James Dean Car Crash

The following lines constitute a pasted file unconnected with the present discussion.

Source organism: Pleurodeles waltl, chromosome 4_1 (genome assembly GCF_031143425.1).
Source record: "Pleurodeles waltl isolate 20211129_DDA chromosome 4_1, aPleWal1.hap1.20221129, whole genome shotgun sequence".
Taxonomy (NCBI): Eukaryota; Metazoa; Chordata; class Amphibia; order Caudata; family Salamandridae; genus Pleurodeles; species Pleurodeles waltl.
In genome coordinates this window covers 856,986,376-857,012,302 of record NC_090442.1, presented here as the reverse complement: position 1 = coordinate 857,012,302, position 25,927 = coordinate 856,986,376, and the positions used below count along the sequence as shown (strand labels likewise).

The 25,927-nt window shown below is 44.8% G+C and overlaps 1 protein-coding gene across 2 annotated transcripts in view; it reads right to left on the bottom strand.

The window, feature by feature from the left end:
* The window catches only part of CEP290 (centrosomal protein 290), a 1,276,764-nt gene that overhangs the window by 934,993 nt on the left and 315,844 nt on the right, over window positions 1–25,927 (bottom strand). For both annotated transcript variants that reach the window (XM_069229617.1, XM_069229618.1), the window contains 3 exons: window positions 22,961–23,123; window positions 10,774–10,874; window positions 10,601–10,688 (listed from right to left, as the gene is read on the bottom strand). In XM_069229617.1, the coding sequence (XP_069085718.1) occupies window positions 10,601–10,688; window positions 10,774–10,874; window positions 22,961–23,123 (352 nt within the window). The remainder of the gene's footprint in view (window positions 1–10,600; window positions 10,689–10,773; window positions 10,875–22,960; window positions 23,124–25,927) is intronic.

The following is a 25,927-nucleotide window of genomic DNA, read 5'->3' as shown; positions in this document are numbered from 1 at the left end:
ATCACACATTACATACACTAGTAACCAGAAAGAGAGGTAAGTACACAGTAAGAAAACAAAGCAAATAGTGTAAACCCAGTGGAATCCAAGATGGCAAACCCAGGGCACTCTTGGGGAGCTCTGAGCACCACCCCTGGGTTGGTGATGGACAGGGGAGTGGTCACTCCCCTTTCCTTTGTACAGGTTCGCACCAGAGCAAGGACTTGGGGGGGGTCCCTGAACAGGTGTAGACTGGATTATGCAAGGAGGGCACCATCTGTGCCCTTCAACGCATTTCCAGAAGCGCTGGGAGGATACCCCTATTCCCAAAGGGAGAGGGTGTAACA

A ground-breaking documentary by Channel 5, however, has unearthed evidence that Dean, contrary to what was said at the inquest into his death, was travelling at just over 70mph, up to 20mph slower than was claimed. It reveals that Dean braked hard, trying to avoid the car that cut across him, rather than using the throttle to accelerate around it, as was alleged at the time.Using sophisticated computer technology, the documentary concludes that it was indeed Dean who was behind the wheel. But while the evidence seems concrete, the last surviving witness to the crash, Don Dooley, still insists that it was Weutherich, the mechanic, who was driving, not Dean himself.Dean, who died from a broken neck and massive internal injuries, had made just three films before he died and only East of Eden had been released. But his tragic death made him front page news and when Rebel Without a Cause came out a month after his death he became – and remains – an American icon, his moody good looks and his rebellious disdain for authority defining the youth of post-war America. He died while still filming Giant but its release confirmed his star status.Mr Dooley, now 65, was 15 when he saw Dean’s frail Porsche demolished, leaving it little more than a mangled mass of metal. It was so badly damaged that police officers at the scene described it as “looking like it exploded”. Mr Dooley and his brother-in-law narrowly avoided being caught up in the crash. When Dean’s car finally came to a standstill Mr Dooley ran over to help. “James Dean was sitting on the left side facing us, on the passenger side,” he insists “The man in the plaid shirt, the mechanic, was doing the driving.” The programme makers, however, using sophisticated modern technology, have now determined that Dean’s body, which took the full force of the impact, was pushed into the passenger’s seat by the other car in the collision, Donald Turnupseed’s coupe.At the inquest Mr Dooley’s account was discounted; he was told he had an “untrained eye”. But despite the new evidence, he is still convinced it was not the Hollywood legend who was driving that day. “That is what I saw,” he says. “The things I say, I say truthfully out of memory. I have nothing to gain by lying about it.”The inquest findings were confusing, complicated by conflicting testimonies. But Mr Turnupseed was exonerated, leaving Dean as the one who most likely caused the crash.The one person who could have solved the enduring mystery, the mechanic Weutherich, was too badly injured to attend the inquest. When he recovered he returned to his native Germany and never spoke of the crash. He died in another car crash in 1981.Dean’s death transformed his status from that of a promising young actor into an enduring icon. But he is often remembered as much for his reckless passion for speed as for his film career.Many at the time thought the Porsche Spyder was too high-powered for him and, indeed, days before he died Alec Guinness, the actor, had a premonition that he would die behind its wheel. Dean had bumped into Guinness at the Villa Capri, a local Hollywood hangout. He was so proud of the car that he insisted upon showing it to Guinness.Dean, a self-confessed speed freak, laughed off the suggestion. There was no way he could have known that Guinness’s warning would become a chillingly reality.• The Day That James Dean Died will be aired on Channel 5 on Wednesday.